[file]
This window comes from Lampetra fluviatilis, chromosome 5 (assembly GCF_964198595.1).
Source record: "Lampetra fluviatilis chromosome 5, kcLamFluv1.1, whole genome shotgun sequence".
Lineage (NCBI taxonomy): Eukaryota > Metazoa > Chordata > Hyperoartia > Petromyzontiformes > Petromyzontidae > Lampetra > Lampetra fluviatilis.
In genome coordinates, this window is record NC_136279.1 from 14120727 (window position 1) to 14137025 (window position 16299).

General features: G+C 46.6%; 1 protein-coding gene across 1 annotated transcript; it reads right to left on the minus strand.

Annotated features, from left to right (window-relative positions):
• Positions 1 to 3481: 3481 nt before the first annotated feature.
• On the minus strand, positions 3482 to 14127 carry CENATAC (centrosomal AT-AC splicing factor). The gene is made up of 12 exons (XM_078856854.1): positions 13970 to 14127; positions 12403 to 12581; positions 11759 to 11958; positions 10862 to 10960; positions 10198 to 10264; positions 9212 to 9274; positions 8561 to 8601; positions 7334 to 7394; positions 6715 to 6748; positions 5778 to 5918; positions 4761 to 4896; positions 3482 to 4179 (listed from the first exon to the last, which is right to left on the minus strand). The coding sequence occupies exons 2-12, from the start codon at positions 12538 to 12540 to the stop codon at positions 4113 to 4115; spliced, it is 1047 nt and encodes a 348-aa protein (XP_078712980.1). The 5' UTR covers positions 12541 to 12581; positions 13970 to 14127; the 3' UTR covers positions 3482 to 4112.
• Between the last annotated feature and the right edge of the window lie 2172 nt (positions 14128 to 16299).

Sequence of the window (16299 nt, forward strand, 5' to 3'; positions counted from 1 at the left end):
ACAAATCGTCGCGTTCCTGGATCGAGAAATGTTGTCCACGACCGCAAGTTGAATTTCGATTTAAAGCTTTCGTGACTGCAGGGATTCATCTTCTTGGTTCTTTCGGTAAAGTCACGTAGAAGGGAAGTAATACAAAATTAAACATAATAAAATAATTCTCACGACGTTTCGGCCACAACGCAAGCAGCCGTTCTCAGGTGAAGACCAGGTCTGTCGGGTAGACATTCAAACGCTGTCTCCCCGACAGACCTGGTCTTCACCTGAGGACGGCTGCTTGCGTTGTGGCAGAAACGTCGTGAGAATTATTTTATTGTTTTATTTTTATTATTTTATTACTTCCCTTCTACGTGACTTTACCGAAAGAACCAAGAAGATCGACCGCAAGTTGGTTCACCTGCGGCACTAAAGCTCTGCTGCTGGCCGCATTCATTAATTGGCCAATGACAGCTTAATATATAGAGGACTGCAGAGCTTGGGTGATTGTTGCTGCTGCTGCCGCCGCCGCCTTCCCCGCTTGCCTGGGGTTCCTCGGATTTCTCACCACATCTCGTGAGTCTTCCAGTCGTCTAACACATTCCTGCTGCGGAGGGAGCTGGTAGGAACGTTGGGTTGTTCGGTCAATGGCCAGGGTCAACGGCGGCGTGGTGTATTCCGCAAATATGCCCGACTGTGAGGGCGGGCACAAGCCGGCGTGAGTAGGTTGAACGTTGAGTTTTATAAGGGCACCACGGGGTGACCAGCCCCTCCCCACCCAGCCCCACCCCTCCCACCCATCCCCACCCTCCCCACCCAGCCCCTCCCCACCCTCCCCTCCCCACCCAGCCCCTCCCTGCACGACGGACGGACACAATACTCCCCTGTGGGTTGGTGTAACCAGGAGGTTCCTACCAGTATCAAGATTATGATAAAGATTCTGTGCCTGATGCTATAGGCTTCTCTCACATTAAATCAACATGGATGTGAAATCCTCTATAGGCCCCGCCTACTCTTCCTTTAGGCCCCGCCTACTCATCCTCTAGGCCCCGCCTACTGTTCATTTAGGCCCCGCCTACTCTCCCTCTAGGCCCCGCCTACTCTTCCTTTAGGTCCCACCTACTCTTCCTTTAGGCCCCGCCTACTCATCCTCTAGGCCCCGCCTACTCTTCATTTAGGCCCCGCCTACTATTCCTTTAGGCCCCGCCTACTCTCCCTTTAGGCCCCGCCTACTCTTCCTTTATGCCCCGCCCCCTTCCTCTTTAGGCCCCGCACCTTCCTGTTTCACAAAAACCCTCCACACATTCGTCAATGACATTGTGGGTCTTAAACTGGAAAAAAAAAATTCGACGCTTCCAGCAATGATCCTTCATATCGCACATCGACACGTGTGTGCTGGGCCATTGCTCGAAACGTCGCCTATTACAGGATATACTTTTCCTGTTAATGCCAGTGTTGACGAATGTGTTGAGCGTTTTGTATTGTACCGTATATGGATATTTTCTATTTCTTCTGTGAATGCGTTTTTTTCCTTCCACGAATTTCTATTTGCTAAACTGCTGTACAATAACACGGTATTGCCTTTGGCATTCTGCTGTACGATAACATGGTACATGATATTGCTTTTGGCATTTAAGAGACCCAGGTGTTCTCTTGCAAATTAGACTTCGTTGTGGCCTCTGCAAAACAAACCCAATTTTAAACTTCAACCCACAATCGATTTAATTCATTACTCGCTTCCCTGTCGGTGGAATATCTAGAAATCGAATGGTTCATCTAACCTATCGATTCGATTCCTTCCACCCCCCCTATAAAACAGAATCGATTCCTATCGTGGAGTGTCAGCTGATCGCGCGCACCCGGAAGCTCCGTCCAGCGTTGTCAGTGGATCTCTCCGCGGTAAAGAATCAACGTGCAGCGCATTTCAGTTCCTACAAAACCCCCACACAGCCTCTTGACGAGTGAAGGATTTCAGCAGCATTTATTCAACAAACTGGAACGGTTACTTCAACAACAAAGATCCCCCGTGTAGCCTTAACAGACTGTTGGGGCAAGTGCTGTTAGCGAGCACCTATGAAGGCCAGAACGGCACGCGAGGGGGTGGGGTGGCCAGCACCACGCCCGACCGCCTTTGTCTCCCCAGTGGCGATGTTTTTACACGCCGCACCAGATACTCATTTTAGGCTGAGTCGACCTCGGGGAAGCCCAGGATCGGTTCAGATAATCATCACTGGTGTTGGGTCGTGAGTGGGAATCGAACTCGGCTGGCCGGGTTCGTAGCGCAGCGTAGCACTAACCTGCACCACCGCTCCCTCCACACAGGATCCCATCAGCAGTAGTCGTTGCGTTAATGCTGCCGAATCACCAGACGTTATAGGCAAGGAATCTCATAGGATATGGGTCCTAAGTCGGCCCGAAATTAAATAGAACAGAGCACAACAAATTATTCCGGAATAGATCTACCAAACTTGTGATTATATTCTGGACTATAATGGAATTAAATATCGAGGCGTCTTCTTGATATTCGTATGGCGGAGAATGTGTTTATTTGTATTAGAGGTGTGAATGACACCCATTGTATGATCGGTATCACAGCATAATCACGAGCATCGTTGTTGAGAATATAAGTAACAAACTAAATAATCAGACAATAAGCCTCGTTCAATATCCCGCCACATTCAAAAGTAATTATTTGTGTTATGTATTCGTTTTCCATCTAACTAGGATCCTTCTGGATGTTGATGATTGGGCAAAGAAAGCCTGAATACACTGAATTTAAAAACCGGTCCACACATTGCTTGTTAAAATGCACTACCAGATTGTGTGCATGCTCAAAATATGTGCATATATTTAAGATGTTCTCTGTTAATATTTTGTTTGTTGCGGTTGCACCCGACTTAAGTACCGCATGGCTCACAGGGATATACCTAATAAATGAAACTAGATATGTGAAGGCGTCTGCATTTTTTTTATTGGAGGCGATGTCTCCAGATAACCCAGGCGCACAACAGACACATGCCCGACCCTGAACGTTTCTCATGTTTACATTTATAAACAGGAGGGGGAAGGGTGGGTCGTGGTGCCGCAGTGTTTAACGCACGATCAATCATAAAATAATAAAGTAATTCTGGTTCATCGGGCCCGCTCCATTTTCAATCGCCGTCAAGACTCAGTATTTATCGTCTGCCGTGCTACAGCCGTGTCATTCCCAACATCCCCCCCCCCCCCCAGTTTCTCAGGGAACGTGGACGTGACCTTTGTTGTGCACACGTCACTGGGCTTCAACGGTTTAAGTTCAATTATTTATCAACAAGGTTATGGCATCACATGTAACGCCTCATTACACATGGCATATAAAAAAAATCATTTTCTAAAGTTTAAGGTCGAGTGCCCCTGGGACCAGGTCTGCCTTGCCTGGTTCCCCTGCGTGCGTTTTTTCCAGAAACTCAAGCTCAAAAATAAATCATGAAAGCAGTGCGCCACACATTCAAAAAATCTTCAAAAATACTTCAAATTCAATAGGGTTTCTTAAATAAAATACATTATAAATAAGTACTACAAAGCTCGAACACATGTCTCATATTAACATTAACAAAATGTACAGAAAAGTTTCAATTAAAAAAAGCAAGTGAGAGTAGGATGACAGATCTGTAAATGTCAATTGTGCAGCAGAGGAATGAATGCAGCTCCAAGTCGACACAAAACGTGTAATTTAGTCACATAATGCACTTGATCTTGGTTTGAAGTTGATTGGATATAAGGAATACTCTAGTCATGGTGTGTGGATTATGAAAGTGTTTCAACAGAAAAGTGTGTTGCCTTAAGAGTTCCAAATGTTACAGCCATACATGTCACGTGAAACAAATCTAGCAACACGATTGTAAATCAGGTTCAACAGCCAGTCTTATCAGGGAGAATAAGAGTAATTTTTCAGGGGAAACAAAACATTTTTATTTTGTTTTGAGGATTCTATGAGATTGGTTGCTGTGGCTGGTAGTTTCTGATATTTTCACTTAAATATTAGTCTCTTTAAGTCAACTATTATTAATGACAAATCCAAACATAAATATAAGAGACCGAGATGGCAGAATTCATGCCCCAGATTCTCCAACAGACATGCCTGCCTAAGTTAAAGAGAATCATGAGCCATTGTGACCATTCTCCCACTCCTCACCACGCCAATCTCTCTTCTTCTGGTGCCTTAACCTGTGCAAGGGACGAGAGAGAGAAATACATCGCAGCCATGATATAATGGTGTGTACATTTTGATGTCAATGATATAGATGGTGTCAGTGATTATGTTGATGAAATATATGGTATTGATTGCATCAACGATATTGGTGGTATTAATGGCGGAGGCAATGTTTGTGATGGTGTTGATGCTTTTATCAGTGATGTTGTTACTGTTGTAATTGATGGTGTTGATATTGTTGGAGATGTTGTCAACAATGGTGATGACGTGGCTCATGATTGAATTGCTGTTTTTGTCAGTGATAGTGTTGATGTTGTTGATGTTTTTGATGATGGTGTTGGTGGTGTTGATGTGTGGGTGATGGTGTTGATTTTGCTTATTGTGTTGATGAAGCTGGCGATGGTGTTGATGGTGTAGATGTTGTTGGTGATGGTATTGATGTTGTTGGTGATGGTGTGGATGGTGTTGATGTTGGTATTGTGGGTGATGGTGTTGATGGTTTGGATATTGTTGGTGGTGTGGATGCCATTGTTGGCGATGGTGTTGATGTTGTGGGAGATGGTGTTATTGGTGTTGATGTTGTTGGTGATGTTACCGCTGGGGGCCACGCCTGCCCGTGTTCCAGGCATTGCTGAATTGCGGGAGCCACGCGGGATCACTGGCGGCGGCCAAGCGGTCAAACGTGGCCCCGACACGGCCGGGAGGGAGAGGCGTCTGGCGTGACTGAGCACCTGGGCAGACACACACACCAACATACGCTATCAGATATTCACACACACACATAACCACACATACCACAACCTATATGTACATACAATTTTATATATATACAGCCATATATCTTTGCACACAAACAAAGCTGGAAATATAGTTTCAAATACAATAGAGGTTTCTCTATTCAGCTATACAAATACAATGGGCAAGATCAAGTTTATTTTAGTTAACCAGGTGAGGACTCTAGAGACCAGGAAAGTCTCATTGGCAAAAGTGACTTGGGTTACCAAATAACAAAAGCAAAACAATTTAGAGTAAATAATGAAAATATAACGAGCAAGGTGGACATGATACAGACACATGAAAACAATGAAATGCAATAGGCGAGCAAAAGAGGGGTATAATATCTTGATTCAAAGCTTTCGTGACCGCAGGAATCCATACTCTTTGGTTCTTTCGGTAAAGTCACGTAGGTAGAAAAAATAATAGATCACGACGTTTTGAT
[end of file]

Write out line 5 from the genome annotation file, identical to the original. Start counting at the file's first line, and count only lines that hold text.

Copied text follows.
General features: G+C 46.6%; 1 protein-coding gene across 1 annotated transcript; it reads right to left on the minus strand.